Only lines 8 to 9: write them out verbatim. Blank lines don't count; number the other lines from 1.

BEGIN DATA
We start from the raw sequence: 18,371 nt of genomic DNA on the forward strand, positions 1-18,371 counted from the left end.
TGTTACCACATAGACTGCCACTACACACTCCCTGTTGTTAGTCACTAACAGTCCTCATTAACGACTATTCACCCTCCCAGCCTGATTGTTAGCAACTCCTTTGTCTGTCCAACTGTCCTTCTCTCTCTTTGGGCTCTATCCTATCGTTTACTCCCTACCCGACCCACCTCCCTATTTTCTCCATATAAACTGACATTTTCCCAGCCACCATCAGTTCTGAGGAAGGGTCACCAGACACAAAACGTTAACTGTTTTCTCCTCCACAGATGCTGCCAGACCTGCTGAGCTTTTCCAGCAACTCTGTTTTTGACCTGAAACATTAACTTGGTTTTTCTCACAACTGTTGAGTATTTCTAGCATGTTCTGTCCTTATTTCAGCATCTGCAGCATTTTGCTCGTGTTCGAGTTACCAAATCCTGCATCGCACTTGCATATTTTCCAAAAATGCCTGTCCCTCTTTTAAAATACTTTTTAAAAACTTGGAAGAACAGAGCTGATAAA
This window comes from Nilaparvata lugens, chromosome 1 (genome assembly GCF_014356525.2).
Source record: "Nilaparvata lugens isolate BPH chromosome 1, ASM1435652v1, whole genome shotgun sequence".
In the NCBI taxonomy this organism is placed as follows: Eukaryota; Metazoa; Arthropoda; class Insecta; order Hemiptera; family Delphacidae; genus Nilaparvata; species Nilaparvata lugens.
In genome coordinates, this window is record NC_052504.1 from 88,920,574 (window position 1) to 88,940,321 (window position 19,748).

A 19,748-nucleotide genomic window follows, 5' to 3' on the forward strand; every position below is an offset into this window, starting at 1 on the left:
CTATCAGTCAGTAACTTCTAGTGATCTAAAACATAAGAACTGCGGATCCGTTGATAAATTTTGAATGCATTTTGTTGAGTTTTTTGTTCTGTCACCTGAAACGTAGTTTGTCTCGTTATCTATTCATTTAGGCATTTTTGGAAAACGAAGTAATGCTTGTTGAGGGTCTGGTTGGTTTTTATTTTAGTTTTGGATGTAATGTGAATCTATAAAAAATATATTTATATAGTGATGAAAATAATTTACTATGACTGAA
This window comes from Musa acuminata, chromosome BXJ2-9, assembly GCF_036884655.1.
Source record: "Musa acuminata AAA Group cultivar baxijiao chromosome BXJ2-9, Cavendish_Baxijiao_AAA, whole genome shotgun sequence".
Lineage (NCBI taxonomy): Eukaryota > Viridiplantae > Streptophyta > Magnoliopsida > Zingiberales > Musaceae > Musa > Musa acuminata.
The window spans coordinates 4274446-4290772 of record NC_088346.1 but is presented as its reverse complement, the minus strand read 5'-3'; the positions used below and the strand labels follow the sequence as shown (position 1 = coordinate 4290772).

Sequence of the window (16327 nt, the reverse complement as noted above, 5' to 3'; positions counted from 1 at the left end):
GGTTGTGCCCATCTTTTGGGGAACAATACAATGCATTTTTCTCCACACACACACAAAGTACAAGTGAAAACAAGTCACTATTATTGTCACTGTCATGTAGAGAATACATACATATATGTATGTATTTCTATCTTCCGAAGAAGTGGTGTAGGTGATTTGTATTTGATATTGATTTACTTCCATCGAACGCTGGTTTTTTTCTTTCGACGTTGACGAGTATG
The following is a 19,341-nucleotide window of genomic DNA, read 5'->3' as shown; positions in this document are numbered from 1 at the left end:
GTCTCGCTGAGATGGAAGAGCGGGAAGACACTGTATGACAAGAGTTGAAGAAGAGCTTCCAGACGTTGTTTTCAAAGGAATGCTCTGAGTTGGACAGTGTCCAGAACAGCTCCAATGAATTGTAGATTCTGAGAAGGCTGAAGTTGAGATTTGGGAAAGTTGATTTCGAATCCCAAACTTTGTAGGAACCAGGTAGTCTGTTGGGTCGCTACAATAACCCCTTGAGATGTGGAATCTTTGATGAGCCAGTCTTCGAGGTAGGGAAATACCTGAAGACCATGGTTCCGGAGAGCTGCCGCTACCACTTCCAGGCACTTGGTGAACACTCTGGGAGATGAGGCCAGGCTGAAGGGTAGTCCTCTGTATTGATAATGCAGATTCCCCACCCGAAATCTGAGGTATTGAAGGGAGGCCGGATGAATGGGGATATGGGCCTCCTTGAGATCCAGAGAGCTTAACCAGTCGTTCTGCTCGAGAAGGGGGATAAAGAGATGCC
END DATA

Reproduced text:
CTATCAGTCAGTAACTTCTAGTGATCTAAAACATAAGAACTGCGGATCCGTTGATAAATTTTGAATGCATTTTGTTGAGTTTTTTGTTCTGTCACCTGAAACGTAGTTTGTCTCGTTATCTATTCATTTAGGCATTTTTGGAAAACGAAGTAATGCTTGTTGAGGGTCTGGTTGGTTTTTATTTTAGTTTTGGATGTAATGTGAATCTATAAAAAATATATTTATATAGTGATGAAAATAATTTACTATGACTGAA
This window comes from Musa acuminata, chromosome BXJ2-9, assembly GCF_036884655.1.